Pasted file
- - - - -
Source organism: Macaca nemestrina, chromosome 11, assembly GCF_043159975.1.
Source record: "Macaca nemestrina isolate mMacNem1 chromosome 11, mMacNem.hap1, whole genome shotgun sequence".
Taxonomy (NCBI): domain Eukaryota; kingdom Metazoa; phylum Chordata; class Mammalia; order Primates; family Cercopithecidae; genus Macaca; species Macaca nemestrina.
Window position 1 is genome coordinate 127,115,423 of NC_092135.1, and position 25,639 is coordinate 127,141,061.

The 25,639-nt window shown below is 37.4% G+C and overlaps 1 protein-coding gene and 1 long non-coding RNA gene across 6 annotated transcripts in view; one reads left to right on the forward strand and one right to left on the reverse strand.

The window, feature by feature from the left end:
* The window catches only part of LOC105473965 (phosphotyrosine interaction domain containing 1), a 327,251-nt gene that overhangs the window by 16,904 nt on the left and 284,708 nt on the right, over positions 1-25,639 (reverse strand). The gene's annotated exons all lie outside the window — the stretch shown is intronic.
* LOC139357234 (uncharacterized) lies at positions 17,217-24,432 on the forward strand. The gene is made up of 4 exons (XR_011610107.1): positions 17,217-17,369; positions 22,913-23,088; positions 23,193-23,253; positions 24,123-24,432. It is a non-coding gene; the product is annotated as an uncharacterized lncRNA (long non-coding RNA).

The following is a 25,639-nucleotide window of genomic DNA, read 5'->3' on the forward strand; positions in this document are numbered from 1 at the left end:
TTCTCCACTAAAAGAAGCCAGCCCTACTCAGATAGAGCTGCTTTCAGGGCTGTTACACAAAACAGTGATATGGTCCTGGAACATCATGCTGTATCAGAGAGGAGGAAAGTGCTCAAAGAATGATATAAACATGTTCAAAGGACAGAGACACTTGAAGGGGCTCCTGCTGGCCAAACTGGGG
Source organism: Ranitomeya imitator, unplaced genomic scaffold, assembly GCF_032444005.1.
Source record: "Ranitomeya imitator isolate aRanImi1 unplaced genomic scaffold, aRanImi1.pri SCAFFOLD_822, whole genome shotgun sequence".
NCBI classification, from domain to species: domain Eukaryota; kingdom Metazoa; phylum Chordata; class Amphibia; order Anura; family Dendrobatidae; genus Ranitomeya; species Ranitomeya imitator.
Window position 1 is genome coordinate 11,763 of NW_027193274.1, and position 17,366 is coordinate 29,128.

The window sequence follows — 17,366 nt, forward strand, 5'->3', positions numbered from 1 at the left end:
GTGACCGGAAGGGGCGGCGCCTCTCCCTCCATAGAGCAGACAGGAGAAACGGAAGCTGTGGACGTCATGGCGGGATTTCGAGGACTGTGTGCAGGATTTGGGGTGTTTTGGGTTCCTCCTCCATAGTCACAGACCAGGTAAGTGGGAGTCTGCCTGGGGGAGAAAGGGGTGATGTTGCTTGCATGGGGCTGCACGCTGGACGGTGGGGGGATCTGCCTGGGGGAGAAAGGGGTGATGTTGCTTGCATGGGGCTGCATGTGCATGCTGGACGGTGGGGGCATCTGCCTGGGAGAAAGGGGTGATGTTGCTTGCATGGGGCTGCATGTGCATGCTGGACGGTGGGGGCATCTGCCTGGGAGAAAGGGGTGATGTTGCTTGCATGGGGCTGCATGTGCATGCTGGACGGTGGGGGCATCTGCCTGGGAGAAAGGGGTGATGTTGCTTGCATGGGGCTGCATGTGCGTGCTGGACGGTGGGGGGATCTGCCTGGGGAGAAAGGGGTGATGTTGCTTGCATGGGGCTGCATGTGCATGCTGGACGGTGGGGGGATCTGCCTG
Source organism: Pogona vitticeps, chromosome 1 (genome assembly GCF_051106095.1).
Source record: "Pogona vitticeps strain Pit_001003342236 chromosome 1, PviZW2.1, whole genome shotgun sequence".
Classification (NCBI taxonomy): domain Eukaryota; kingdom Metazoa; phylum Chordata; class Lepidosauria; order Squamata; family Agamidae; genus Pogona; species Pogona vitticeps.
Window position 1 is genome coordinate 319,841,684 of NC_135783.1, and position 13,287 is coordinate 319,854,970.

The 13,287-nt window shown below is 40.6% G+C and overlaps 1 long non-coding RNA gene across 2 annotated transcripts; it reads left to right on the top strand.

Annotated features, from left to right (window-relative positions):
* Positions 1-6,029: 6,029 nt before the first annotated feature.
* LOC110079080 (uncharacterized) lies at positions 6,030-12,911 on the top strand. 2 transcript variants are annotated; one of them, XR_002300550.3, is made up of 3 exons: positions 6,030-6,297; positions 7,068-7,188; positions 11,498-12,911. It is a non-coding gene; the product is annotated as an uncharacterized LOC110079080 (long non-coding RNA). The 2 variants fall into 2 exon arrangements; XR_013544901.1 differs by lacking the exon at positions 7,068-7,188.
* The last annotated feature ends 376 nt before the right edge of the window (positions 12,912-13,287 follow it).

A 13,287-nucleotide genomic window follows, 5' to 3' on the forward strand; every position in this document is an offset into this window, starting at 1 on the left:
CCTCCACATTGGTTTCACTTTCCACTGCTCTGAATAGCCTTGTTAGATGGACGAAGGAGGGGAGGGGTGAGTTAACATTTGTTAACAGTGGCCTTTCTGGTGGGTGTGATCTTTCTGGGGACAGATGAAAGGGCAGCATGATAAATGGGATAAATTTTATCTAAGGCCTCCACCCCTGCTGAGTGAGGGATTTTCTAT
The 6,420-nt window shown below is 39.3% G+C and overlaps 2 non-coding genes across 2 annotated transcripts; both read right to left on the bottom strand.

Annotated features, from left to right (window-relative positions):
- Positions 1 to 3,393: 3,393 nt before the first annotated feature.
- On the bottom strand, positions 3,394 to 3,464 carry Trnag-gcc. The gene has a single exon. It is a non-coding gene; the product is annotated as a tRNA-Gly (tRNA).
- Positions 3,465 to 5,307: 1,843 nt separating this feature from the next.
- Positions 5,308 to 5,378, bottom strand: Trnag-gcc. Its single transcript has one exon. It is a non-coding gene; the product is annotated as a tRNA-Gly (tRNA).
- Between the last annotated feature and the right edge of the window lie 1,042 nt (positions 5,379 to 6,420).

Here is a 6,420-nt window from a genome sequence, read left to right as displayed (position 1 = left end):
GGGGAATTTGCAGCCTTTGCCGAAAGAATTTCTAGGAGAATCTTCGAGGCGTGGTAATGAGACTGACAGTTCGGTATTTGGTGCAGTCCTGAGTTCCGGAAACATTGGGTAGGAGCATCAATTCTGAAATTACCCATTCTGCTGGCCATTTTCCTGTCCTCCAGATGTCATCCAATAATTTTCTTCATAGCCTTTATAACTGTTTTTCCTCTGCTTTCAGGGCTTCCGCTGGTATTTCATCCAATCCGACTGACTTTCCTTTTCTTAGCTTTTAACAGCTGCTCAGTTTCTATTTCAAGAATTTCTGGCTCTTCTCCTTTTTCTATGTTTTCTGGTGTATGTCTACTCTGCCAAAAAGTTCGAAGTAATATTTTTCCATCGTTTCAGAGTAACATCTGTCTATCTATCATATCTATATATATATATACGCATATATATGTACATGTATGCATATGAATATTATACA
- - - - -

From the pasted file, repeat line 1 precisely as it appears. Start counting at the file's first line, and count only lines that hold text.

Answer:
Source organism: Macaca nemestrina, chromosome 11, assembly GCF_043159975.1.